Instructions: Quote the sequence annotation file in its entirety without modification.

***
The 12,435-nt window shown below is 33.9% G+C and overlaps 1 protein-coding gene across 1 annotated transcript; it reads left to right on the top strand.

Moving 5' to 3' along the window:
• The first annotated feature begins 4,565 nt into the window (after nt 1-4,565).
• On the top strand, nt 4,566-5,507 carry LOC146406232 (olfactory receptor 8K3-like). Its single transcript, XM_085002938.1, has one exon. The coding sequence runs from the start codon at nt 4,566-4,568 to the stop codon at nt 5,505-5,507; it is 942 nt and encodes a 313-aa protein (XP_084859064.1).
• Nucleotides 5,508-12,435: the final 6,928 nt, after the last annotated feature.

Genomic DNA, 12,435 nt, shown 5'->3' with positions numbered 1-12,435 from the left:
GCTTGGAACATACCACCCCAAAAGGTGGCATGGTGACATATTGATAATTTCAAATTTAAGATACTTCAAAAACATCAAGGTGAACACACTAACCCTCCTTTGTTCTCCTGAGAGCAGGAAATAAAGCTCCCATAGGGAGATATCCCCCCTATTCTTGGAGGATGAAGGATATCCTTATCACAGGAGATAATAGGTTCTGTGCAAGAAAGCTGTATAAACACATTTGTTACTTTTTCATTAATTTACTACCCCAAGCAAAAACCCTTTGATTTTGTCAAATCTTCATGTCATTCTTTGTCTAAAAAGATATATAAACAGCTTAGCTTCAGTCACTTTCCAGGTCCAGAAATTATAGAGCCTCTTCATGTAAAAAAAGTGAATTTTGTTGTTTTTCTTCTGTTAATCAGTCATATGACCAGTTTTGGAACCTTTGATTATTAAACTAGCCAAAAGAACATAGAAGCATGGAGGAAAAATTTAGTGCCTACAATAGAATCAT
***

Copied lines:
The 12,435-nt window shown below is 33.9% G+C and overlaps 1 protein-coding gene across 1 annotated transcript; it reads left to right on the top strand.

Moving 5' to 3' along the window:
• The first annotated feature begins 4,565 nt into the window (after nt 1-4,565).
• On the top strand, nt 4,566-5,507 carry LOC146406232 (olfactory receptor 8K3-like). Its single transcript, XM_085002938.1, has one exon. The coding sequence runs from the start codon at nt 4,566-4,568 to the stop codon at nt 5,505-5,507; it is 942 nt and encodes a 313-aa protein (XP_084859064.1).
• Nucleotides 5,508-12,435: the final 6,928 nt, after the last annotated feature.

Genomic DNA, 12,435 nt, shown 5'->3' with positions numbered 1-12,435 from the left:
GCTTGGAACATACCACCCCAAAAGGTGGCATGGTGACATATTGATAATTTCAAATTTAAGATACTTCAAAAACATCAAGGTGAACACACTAACCCTCCTTTGTTCTCCTGAGAGCAGGAAATAAAGCTCCCATAGGGAGATATCCCCCCTATTCTTGGAGGATGAAGGATATCCTTATCACAGGAGATAATAGGTTCTGTGCAAGAAAGCTGTATAAACACATTTGTTACTTTTTCATTAATTTACTACCCCAAGCAAAAACCCTTTGATTTTGTCAAATCTTCATGTCATTCTTTGTCTAAAAAGATATATAAACAGCTTAGCTTCAGTCACTTTCCAGGTCCAGAAATTATAGAGCCTCTTCATGTAAAAAAAGTGAATTTTGTTGTTTTTCTTCTGTTAATCAGTCATATGACCAGTTTTGGAACCTTTGATTATTAAACTAGCCAAAAGAACATAGAAGCATGGAGGAAAAATTTAGTGCCTACAATAGAATCAT